Gored Through the Neck Matador Who Cheated Death Makes His Comeback

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Part 4: A Story of Courage


When Aparicio was able to speak again, he gave many interviews. The accident was turned into the great epic that bullfighting in Spain needs so urgently. It took bullfighting back to its most basic, archaic principles. The animal earns respect by trying to survive, and the matador becomes an object of publish adoration for vanquishing the bull. There is great power in the relationship between the two. It was the inspiration for paintings by Picasso and Goya. Even when the balance between the matador and the bull is upset, the respect for the animal remains. The injury or death of the matador is a nothing more than one of the rules of the game.

Aparicio quickly realized that he had an opportunity to deliver a great story -- a story of courage in the face of adversity, and of the triumphant return of a matador only 10 weeks after having a horn jammed through his face. But everything had to happen very quickly.

First he fired his manager, who had said in an interview that a bullfighter couldn't recover that quickly from an accident like Aparicio's, at least not psychologically. The new manager says it is possible. In recent weeks, his job has consisted of arranging interviews and signing contracts. Aparicio will fight in August in Vitoria, Marbella, El Escorial, Gijón, Torremolinos, Málaga, Antequera, Ciudad Real, Requena and Palencia. He had had only six bookings by May. He is now scheduled to appear 11 times in August alone. In the last few weeks, the media have featured a number of human-interest stories about the matador: Aparicio exercising, Aparicio on his ranch, Aparicio the man.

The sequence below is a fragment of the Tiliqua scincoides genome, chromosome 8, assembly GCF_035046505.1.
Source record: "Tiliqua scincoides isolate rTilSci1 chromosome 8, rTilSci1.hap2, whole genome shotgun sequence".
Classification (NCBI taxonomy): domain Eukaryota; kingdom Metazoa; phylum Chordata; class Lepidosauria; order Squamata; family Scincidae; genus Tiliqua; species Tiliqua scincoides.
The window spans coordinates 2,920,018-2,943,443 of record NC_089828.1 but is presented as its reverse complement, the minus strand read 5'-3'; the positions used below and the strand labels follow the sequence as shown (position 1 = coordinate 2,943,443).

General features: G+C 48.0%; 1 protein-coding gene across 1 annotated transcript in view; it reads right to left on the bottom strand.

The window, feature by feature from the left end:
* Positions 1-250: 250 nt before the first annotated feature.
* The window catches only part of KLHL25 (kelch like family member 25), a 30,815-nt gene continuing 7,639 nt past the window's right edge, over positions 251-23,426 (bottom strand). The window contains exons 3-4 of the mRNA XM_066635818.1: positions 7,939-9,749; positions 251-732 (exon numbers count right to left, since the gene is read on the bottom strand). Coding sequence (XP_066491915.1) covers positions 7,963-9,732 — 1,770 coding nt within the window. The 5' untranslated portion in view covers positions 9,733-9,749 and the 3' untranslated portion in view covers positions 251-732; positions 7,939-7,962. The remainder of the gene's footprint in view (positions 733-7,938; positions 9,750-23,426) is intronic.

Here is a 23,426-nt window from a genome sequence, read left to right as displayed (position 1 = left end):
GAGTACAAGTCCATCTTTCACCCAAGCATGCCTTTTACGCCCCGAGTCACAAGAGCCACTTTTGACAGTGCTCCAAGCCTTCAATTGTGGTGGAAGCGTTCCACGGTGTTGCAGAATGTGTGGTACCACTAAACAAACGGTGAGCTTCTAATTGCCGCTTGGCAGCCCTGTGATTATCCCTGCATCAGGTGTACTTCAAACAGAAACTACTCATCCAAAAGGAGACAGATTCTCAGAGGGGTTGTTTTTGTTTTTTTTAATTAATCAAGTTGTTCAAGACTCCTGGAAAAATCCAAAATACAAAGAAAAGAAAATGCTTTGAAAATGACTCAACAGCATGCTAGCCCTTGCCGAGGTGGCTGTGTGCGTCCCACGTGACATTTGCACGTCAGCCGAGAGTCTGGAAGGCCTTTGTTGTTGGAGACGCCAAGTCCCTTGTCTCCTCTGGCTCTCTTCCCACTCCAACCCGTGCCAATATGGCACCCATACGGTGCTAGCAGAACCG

Like Being Run Over

He has even managed to find the right words to describe what happened to him. "Imagine you get run over by a car. It's the same thing," he says. "Except that the car leaves you alone after it has run you over."

Has his relationship with the bulls changed since the accident?

"The bull and I, we are a team," he says. "The bull gives you your triumph. He's your friend. He can also catch you. He's an animal and he wants to defend himself. But I see him as a friend."

Things were progressing. Don Eduardo's plan seemed to be working.

There was only one question that everyone seemed to have forgotten in the midst of all the excitement: What happens the first time Aparicio encounters a bull after Madrid?

Another Ordeal

It's hot in Pontevedra. The sun has been shining all day. His first bull, a 510-kilo animal, is named Cortesano. Aparicio takes the large cape and flourishes it a few times, keeping it as far away from his body as possible. Then he calls Francisco, the fat picador. Francisco is ready. His horse is blindfolded. He tucks the lance under his arm and waits for Cortesano. He isn't a particularly wild bull. Nevertheless, Francisco is too hard on the bull, and the crowd boos. Francisco jams the lance into the bull's shoulders and neck again and again, until Cortesano, severely weakened by now, turns away.